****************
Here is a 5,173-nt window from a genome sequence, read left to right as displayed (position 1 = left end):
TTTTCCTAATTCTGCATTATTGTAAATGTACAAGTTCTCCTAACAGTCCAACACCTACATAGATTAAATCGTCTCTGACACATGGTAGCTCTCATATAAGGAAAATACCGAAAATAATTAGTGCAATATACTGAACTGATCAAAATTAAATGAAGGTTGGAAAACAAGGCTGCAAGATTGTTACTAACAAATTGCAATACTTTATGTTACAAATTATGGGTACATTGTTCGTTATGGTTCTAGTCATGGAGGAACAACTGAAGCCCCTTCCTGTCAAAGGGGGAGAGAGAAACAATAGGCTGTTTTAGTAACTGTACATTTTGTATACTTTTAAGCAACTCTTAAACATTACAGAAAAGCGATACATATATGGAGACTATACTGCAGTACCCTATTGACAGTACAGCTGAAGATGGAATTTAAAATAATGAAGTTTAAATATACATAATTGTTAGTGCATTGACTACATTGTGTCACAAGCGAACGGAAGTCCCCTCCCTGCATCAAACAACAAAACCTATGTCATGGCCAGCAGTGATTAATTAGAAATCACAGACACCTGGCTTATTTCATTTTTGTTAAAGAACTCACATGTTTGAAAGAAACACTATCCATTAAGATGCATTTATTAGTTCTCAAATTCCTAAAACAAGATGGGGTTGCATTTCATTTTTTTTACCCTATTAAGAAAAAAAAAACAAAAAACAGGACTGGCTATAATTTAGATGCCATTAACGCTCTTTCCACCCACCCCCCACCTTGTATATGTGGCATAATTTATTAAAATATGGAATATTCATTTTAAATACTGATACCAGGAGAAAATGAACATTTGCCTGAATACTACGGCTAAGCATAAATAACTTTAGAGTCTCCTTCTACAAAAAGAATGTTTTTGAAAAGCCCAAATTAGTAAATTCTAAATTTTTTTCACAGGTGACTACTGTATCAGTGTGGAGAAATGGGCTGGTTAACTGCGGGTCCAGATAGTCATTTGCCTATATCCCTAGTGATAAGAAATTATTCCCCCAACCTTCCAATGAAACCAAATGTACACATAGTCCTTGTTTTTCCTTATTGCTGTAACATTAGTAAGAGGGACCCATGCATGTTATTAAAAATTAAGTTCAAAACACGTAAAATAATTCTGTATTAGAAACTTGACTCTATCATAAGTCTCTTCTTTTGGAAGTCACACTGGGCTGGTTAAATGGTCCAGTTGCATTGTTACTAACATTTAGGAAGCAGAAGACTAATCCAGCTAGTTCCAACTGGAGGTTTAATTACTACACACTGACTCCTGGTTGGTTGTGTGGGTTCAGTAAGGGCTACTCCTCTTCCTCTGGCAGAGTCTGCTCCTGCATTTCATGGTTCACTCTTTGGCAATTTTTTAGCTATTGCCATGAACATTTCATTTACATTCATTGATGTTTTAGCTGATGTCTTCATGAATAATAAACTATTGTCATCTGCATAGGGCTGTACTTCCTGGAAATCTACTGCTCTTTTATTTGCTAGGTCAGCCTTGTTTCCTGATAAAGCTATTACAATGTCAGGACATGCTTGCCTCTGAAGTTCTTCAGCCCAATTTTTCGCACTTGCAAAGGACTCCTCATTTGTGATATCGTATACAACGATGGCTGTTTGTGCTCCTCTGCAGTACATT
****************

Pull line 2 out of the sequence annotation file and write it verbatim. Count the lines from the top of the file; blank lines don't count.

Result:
TTTTCCTAATTCTGCATTATTGTAAATGTACAAGTTCTCCTAACAGTCCAACACCTACATAGATTAAATCGTCTCTGACACATGGTAGCTCTCATATAAGGAAAATACCGAAAATAATTAGTGCAATATACTGAACTGATCAAAATTAAATGAAGGTTGGAAAACAAGGCTGCAAGATTGTTACTAACAAATTGCAATACTTTATGTTACAAATTATGGGTACATTGTTCGTTATGGTTCTAGTCATGGAGGAACAACTGAAGCCCCTTCCTGTCAAAGGGGGAGAGAGAAACAATAGGCTGTTTTAGTAACTGTACATTTTGTATACTTTTAAGCAACTCTTAAACATTACAGAAAAGCGATACATATATGGAGACTATACTGCAGTACCCTATTGACAGTACAGCTGAAGATGGAATTTAAAATAATGAAGTTTAAATATACATAATTGTTAGTGCATTGACTACATTGTGTCACAAGCGAACGGAAGTCCCCTCCCTGCATCAAACAACAAAACCTATGTCATGGCCAGCAGTGATTAATTAGAAATCACAGACACCTGGCTTATTTCATTTTTGTTAAAGAACTCACATGTTTGAAAGAAACACTATCCATTAAGATGCATTTATTAGTTCTCAAATTCCTAAAACAAGATGGGGTTGCATTTCATTTTTTTTACCCTATTAAGAAAAAAAAAACAAAAAACAGGACTGGCTATAATTTAGATGCCATTAACGCTCTTTCCACCCACCCCCCACCTTGTATATGTGGCATAATTTATTAAAATATGGAATATTCATTTTAAATACTGATACCAGGAGAAAATGAACATTTGCCTGAATACTACGGCTAAGCATAAATAACTTTAGAGTCTCCTTCTACAAAAAGAATGTTTTTGAAAAGCCCAAATTAGTAAATTCTAAATTTTTTTCACAGGTGACTACTGTATCAGTGTGGAGAAATGGGCTGGTTAACTGCGGGTCCAGATAGTCATTTGCCTATATCCCTAGTGATAAGAAATTATTCCCCCAACCTTCCAATGAAACCAAATGTACACATAGTCCTTGTTTTTCCTTATTGCTGTAACATTAGTAAGAGGGACCCATGCATGTTATTAAAAATTAAGTTCAAAACACGTAAAATAATTCTGTATTAGAAACTTGACTCTATCATAAGTCTCTTCTTTTGGAAGTCACACTGGGCTGGTTAAATGGTCCAGTTGCATTGTTACTAACATTTAGGAAGCAGAAGACTAATCCAGCTAGTTCCAACTGGAGGTTTAATTACTACACACTGACTCCTGGTTGGTTGTGTGGGTTCAGTAAGGGCTACTCCTCTTCCTCTGGCAGAGTCTGCTCCTGCATTTCATGGTTCACTCTTTGGCAATTTTTTAGCTATTGCCATGAACATTTCATTTACATTCATTGATGTTTTAGCTGATGTCTTCATGAATAATAAACTATTGTCATCTGCATAGGGCTGTACTTCCTGGAAATCTACTGCTCTTTTATTTGCTAGGTCAGCCTTGTTTCCTGATAAAGCTATTACAATGTCAGGACATGCTTGCCTCTGAAGTTCTTCAGCCCAATTTTTCGCACTTGCAAAGGACTCCTCATTTGTGATATCGTATACAACGATGGCTGTTTGTGCTCCTCTGCAGTACATT